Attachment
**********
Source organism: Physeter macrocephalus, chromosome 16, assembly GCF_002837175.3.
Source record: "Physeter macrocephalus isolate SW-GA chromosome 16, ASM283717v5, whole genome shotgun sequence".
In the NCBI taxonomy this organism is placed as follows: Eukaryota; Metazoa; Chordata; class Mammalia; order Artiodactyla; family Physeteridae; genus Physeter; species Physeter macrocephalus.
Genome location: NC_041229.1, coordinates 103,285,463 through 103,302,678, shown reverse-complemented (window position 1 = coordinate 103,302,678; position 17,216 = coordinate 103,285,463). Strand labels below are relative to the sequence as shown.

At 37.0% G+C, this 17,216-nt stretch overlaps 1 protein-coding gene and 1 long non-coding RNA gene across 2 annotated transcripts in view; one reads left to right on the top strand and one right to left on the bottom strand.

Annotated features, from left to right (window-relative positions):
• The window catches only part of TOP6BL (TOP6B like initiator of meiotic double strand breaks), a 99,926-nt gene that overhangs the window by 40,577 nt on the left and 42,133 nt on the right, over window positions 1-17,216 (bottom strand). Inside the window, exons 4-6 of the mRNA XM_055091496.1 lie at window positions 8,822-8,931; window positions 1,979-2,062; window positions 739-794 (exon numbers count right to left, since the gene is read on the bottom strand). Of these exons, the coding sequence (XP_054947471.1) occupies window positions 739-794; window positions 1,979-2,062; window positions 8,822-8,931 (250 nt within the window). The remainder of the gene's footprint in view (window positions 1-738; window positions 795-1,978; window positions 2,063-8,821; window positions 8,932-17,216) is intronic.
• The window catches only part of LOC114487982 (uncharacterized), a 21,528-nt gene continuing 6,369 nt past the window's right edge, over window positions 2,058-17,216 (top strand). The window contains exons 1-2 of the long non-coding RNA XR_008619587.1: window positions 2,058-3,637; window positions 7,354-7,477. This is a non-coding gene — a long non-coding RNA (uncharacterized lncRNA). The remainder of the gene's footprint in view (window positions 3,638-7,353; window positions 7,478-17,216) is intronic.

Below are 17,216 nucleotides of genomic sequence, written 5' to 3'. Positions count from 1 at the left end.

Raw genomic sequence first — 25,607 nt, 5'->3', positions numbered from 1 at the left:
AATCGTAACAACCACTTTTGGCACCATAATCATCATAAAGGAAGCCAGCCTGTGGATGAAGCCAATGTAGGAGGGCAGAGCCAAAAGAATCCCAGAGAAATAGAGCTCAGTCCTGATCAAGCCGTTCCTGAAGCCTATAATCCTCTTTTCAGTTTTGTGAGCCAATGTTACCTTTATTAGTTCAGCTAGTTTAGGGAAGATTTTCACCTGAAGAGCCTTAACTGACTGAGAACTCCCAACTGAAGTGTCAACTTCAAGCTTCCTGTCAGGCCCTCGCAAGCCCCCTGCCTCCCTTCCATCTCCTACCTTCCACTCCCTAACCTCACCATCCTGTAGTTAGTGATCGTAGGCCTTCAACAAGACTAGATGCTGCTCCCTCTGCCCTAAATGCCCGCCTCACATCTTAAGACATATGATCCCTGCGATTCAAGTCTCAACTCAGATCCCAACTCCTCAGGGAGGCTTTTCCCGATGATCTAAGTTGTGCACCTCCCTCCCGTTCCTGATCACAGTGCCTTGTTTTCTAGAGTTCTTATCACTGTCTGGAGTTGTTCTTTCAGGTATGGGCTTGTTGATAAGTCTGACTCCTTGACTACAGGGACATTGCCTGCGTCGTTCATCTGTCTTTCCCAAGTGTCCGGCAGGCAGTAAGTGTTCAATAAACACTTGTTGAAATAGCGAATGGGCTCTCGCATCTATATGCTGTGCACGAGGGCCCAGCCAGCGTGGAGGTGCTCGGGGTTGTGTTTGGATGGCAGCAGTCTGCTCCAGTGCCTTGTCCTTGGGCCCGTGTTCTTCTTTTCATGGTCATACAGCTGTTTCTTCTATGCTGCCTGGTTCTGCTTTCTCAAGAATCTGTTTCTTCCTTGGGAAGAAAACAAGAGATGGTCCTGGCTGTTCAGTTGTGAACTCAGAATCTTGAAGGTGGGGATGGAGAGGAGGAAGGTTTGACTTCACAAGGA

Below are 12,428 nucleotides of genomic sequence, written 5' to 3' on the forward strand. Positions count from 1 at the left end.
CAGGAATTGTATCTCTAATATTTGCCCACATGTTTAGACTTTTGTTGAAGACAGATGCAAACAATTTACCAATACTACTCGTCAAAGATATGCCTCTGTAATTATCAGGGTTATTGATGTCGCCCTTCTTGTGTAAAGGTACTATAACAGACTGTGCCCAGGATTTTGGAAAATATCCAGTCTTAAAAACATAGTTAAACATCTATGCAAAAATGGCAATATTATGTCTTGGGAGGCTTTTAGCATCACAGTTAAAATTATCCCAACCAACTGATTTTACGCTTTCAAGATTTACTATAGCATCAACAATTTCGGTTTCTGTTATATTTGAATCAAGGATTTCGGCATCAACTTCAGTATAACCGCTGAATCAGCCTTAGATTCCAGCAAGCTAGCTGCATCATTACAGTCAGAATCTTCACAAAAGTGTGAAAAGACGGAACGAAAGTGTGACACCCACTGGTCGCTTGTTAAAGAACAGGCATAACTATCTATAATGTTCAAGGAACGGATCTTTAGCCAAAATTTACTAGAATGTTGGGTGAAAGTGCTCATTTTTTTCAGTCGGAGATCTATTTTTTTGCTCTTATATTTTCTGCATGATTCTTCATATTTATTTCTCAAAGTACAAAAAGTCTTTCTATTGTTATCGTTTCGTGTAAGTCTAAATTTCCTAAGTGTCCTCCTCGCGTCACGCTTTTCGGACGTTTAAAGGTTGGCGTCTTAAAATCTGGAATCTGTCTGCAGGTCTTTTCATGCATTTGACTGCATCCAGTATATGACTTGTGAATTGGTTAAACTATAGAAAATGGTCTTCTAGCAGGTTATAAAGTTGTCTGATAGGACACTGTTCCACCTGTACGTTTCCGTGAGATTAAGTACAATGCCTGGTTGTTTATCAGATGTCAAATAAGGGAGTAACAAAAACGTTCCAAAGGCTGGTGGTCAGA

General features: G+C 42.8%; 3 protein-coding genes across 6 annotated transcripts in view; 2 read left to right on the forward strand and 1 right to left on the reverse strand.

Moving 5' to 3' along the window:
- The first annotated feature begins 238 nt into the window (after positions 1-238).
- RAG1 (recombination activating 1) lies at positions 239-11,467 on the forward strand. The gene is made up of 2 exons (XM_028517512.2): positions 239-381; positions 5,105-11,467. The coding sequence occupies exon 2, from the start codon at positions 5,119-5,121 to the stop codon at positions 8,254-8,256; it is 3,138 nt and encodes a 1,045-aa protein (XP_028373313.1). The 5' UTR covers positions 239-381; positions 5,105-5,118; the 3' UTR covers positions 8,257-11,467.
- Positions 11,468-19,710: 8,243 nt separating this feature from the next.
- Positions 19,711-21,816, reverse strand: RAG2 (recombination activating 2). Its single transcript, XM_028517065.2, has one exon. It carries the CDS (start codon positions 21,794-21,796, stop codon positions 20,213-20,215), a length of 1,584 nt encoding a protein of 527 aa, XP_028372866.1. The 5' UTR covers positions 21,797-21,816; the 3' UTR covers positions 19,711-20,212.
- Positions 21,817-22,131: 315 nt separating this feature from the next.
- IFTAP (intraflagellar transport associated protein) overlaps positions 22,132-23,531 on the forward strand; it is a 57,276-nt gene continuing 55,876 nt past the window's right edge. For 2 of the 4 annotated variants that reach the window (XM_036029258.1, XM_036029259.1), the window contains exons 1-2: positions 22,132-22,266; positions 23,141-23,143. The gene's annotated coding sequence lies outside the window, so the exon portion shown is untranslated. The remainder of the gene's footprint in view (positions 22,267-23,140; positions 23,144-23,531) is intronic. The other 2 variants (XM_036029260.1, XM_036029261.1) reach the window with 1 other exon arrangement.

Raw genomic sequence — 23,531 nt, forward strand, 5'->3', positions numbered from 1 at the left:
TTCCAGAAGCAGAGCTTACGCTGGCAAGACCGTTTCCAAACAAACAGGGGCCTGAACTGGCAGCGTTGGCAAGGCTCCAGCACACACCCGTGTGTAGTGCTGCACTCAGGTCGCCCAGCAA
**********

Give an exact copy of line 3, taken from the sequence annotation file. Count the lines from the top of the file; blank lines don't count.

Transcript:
In the NCBI taxonomy this organism is placed as follows: Eukaryota; Metazoa; Chordata; class Mammalia; order Artiodactyla; family Physeteridae; genus Physeter; species Physeter macrocephalus.